Intra-abdominal hypertension: IAH is defined as a sustained or repeated pathologic elevation of IAP of greater than 12 mm Hg [4]. IAH is graded as follows: grade I, IAH of 12-15 mm Hg; grade II, IAH of 16-20 mm Hg; grade III, IAH of 21-25 mm Hg; and grade IV, IAH of greater than 25 mm Hg. It should be noted that the IAP ranges associated with these grades have been revised downward in recent years as the detrimental impact of elevated IAP on end-organ function has been recognized. Table 1 lists some risk factors for the development of IAH.

Table 1.
Risk factors for the development of intra-abdominal hypertension and abdominal compartment syndrome

Abdominal compartment syndrome: ACS is defined as a sustained IAP of at least 20 mm Hg that is associated with new organ dysfunction/failure.

The WSACS suggests the following classification for IAH: Primary IAH is a condition associated with injury or disease in the abdomino-pelvic region which frequently requires early surgical or radiological intervention. Secondary IAH is a condition that does not originate from the abdomino-pelvic region. Recurrent IAH is a condition in which IAH/ACS redevelops following previous surgical or medical treatment of primary or secondary IAH/ACS.

Further classification can be done in relation to the time course of the events: chronic IAH (occurring over the course of months to years) as seen with morbid obesity, intra-abdominal tumor (large ovarian cyst, fibroma, and so on), chronic ascites (liver cirrhosis or CAPD), or pregnancy; in those cases, the abdominal wall adapts progressively during months or years to the increase in IAP and allows time for the body to adapt. Acute IAH is due mainly to trauma or intra-abdominal hemorrhage of any cause and leads to ACS within hours. Subacute IAH is seen with most medical cases in the intensive care unit that lead to IAH within days and results from a combination of etiologic factors and predisposing conditions. Hyperacute IAH lasts for only a very short period (seconds or minutes) as with laughing, straining, coughing, sneezing, defecating, or performing physical activity and has no clinical implications.

Implications for clinical practice

Organ support

Figure 2 lists the effects of IAH/ACS on end-organ function [13]. In the paragraphs below, some key points to remember are listed [14].

Figure 2.
Impact of increased intra-abdominal pressure on end-organ function

For the brain [15-17]: IAH/ACS will increase ICP and decrease cerebral perfusion pressure. Because of the interactions between IAP, intrathoracic pressure (ITP), and ICP, accurate monitoring of IAP in head trauma victims with associated abdominal lesions is worthwhile. The presence of increased IAP can be an additional ‘extracranial’ cause of intracranial hypertension (ICH) in patients with abdominal trauma without overt craniocerebral lesions. Laparoscopy should be avoided in patients with ICH. Obesity causes idiopathic ICH, and weight loss after bariatric surgery is associated with improvements in ICP and symptoms. The direct effects of IAH on neurologic function can be ablated by sternotomy, pericardiotomy, or bilateral pleurotomy [18]. Recently, IAH has been related to ventriculoperitoneal shunt dysfunction [19].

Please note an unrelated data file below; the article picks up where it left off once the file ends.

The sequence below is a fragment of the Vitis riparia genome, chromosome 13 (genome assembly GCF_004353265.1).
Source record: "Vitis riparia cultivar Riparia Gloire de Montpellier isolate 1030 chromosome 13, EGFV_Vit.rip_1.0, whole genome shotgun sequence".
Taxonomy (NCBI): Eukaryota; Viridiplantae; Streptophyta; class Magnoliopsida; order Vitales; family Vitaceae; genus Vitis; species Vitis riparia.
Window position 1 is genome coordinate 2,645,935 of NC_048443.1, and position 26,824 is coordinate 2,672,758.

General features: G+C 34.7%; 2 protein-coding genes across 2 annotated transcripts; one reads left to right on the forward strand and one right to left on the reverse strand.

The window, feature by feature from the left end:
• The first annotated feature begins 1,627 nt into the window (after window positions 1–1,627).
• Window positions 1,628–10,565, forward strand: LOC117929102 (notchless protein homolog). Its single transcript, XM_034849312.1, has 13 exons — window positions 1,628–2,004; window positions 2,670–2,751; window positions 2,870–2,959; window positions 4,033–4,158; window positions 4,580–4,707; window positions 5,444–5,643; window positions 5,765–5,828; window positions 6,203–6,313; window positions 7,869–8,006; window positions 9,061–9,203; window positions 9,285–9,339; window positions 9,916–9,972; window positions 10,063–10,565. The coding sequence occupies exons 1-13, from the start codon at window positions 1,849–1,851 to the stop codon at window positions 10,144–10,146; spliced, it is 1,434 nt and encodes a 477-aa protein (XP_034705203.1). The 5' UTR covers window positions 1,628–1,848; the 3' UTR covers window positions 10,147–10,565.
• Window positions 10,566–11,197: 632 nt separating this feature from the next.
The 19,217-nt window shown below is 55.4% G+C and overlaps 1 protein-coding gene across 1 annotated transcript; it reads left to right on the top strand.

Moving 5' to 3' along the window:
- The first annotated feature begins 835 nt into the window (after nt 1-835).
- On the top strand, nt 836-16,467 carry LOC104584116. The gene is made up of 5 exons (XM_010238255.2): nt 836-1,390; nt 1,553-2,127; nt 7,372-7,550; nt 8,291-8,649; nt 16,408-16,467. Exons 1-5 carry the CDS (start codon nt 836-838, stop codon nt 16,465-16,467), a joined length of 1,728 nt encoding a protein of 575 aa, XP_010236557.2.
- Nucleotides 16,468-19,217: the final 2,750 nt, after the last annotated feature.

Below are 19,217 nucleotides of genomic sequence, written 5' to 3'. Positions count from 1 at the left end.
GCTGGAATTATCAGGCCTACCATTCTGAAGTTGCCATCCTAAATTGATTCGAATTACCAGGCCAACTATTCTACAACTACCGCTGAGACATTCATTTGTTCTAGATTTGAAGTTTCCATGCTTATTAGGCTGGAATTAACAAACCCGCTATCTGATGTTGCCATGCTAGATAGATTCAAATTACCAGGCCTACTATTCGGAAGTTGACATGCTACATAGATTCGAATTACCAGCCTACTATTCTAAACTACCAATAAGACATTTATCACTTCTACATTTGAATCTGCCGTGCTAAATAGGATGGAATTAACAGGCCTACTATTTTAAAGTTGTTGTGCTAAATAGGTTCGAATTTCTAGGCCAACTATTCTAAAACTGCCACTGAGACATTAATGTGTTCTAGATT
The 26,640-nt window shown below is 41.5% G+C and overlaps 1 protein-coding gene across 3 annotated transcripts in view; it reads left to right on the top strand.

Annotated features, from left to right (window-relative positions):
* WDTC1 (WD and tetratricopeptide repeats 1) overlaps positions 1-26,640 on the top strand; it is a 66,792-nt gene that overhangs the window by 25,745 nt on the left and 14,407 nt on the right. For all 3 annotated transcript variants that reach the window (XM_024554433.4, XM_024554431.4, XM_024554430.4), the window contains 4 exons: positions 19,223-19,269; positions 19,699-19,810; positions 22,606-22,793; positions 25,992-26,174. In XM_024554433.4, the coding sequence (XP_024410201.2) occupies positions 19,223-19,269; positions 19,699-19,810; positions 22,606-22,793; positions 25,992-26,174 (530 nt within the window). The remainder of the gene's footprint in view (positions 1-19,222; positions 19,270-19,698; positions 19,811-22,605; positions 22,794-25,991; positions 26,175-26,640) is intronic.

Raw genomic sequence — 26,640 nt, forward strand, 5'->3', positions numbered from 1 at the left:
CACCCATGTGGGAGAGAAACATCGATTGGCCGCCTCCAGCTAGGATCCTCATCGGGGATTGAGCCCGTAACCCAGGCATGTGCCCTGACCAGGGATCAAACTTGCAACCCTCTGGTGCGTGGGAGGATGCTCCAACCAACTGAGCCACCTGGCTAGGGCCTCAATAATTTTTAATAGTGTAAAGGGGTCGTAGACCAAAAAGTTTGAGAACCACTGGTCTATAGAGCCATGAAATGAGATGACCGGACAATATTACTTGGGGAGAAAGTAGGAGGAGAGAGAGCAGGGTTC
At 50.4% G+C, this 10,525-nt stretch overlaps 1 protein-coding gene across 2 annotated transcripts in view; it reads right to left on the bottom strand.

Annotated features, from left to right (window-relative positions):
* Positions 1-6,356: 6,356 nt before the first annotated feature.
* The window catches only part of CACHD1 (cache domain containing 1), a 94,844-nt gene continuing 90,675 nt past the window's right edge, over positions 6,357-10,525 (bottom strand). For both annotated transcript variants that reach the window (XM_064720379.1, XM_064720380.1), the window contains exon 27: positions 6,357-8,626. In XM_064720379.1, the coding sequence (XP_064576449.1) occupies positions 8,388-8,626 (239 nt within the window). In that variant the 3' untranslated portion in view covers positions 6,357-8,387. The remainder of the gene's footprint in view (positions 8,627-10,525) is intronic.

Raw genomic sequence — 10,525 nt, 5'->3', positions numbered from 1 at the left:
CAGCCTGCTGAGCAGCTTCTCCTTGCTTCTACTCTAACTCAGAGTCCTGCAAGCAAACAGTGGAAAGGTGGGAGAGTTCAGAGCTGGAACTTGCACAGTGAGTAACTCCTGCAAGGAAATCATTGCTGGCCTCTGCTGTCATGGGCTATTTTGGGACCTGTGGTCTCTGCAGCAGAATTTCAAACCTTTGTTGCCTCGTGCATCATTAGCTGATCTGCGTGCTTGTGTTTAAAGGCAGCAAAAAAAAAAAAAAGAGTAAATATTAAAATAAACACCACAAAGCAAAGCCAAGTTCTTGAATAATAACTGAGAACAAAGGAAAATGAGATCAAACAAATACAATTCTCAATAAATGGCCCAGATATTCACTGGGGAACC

For the heart [20-23]: The clinician must be aware of the polycompartment syndrome and the interactions between ITP, IAP, positive end-expiratory pressure (PEEP), and intracardiac filling pressures. Use transmural filling pressures as a preload estimate, calculated as the end-expiration value minus the ITP: transmural central venous pressure (CVPtm) = end-expiration central venous pressure (CVPee) - ITP, or transmural pulmonary artery occlusion pressure (PAOPtm) = end-expiration pulmonary artery occlusion pressure (PAOPee) - ITP. The average abdomino-thoracic transmission is around 50%. A quick estimate of transmural filling pressures can also be obtained by subtracting half of the IAP from the end-expiratory filling pressure, or CVPtm = CVPee - ½ IAP and PAOPtm = PAOPee - ½ IAP. Maybe the Surviving Sepsis Campaign guidelines for initial and ongoing resuscitation should be guided toward a CVPtm of 8-12 mm Hg and a transmural MAP of 65 mm Hg to avoid unnecessary over- and under-resuscitation. Use volumetric estimates of preload status to take into account the changing ventricular compliance and elevated ITP: right ventricular end-diastolic volume index or global end-diastolic volume index. Functional hemodynamic parameters such as stroke volume variation or pulse pressure variation, but not systolic pressure variation, should be used to assess volume responsiveness.